2. Irony of this chicken-and-egg problem, compelling consumer services end up with the biggest computers on the network, reducing markets overall http://video.ft.com/v/2252642544001/The-man-who-would-monetise-the-web

    With personal cloud the opposite of the personal computer may be needed. SMBs and SMEs collectively have vast number of on-premise systems without these systems being networked together for their benefits. Missing is the compelling incentives to share data. Creating certainty of demand is what they crave in my research.

  3. Sylvain says:

    Expanding the list:
    – My scores at video games, and how much time I spend at each level (those data exist and are tracked by online video games editors)
    – The time I spend (loose) on social networks
    – My transportation data (metro, bus, tramway) to check if I really need a monthly subscription, or should I buy unit tickets
    – A single unified view of my bank accounts in different banks

  4. Great list, Doc. Along the lines of Sylvain’s suggestion about financial data consolidation, you didn’t mention health data. The value of having a single consolidated view of my health data and control over sharing it with the health care professionals of my choice would be enormous.

    Another category is insurance. I would love to have all my insurance coverages related to me, my family, and my possessions available in one place I can view, modify/update, and share them. It would not only eliminate a whole file drawer, but enable me to manage them much more easily in true VRM fashion.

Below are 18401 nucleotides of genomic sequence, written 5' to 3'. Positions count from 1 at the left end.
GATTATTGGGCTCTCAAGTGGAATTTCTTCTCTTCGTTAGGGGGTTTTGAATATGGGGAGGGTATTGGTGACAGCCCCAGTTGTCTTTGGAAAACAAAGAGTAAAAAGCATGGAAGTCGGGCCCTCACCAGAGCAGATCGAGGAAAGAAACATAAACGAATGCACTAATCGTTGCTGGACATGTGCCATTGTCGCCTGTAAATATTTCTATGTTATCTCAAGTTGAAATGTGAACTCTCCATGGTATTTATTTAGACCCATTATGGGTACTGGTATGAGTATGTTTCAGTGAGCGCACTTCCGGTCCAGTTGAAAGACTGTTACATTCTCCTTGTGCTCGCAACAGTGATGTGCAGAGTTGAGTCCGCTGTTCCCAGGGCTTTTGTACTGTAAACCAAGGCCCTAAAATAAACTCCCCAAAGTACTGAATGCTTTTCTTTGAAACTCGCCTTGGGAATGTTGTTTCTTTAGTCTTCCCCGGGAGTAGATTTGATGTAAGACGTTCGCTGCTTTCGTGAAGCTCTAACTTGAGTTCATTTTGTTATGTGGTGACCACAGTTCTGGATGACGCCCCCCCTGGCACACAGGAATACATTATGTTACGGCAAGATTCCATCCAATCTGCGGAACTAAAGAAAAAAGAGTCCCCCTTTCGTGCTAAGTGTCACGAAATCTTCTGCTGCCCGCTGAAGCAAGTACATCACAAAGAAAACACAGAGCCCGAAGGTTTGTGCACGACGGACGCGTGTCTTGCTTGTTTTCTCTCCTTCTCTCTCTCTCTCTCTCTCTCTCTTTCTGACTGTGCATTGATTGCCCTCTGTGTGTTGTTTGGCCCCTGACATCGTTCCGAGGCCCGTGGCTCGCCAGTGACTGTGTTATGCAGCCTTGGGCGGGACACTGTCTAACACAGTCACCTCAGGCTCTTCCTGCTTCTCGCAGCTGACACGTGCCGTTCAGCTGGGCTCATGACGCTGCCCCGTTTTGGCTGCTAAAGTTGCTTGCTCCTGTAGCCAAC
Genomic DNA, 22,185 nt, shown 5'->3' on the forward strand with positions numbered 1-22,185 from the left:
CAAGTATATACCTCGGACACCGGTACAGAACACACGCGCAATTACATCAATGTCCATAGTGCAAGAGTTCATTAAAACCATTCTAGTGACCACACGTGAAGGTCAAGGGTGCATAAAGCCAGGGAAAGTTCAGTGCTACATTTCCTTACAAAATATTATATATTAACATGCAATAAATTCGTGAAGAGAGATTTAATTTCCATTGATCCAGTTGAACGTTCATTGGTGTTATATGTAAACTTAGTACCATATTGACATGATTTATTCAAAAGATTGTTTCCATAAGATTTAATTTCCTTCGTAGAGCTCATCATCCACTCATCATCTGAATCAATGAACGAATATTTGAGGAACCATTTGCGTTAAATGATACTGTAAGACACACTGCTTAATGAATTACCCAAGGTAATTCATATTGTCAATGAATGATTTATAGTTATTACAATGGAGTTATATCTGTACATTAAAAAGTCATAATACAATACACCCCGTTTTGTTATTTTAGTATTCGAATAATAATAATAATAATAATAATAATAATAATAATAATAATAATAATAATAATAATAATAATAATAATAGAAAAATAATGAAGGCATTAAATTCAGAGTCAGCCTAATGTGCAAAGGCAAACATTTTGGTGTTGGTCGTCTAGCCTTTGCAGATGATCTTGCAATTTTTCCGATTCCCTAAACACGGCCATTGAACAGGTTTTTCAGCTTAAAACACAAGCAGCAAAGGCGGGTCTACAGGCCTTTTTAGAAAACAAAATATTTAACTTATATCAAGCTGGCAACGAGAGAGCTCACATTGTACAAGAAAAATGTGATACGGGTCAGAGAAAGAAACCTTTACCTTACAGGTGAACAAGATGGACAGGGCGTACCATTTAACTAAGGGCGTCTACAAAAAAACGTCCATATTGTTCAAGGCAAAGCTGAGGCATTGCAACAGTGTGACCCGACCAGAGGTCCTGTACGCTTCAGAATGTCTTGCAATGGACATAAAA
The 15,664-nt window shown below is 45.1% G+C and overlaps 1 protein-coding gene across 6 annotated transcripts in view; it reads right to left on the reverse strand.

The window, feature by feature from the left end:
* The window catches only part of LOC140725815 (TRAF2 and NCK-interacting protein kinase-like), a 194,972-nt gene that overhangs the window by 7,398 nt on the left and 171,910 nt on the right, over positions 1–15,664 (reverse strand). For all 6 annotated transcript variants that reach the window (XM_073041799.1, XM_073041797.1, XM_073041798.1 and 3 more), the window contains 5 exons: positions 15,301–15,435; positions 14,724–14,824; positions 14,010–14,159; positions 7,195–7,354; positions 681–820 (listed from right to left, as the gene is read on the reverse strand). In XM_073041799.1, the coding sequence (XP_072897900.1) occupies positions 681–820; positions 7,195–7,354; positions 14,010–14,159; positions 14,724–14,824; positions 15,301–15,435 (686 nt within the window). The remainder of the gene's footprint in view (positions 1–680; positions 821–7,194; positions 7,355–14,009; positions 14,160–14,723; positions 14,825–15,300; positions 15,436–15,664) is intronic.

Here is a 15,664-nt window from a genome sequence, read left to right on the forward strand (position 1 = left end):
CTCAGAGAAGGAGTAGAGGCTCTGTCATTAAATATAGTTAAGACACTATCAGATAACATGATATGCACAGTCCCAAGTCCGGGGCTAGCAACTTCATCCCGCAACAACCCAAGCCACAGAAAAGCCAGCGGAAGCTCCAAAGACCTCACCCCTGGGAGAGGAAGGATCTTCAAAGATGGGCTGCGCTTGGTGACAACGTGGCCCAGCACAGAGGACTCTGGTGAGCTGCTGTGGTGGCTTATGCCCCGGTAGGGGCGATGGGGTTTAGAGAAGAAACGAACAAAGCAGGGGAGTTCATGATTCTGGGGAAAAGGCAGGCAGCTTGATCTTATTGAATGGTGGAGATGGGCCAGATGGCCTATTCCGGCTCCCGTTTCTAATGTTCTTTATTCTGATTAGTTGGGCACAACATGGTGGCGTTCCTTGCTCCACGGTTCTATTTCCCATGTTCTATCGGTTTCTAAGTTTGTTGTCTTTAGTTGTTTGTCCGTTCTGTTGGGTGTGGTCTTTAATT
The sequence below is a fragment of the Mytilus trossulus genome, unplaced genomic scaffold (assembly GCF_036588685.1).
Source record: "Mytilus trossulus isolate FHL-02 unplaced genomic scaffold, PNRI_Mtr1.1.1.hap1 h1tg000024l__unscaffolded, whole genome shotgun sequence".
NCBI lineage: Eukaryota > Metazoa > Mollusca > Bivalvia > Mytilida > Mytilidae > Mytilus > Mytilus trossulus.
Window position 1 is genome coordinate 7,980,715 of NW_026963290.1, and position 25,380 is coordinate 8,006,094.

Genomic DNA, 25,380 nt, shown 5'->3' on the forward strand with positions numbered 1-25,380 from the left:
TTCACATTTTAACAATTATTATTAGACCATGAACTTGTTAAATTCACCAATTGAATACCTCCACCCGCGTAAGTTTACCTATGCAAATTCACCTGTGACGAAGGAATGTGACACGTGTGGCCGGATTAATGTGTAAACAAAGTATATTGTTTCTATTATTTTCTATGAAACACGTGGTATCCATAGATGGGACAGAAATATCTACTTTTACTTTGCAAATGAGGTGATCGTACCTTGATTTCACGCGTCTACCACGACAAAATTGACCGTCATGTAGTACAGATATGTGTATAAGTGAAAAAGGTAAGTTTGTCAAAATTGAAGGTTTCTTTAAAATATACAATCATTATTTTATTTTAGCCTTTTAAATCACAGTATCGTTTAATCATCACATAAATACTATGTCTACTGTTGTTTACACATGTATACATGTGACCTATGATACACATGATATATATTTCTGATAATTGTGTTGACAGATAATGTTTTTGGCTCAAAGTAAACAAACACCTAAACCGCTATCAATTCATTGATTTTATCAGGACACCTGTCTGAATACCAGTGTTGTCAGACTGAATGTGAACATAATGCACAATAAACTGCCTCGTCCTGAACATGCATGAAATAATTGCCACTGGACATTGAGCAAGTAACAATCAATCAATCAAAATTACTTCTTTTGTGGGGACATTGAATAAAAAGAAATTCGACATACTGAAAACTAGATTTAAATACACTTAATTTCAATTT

5. Kevin Cox says:

    Like most things value and scarcity are related. If something that others want is in short supply then the value increases.

    Companies do not release personal data both because of privacy reasons but more importantly because if they are the only ones to hold it then it is scarce and hence valuable.

    To overcome this problem we need to work with organisations so they will voluntarily release our own information to us in ways that keep the data “scarce” and in ways in which they can benefit.

    The most obvious way is to provide ways for organisations to sell our verified personal data that is not competitively sensitive to the organisation’s main business. Hence banks really do not care who we are or where we live. They do care about whether we are a good risk so they can sell us products. We are working on approaching the banks so that they will give us as individuals access to non critical information with little or no cost to them and for which they can get paid. The next step is to ask them to give access to our other transaction personal data in an easily transportable verifiable electronic form but in ways that they have a say in its release.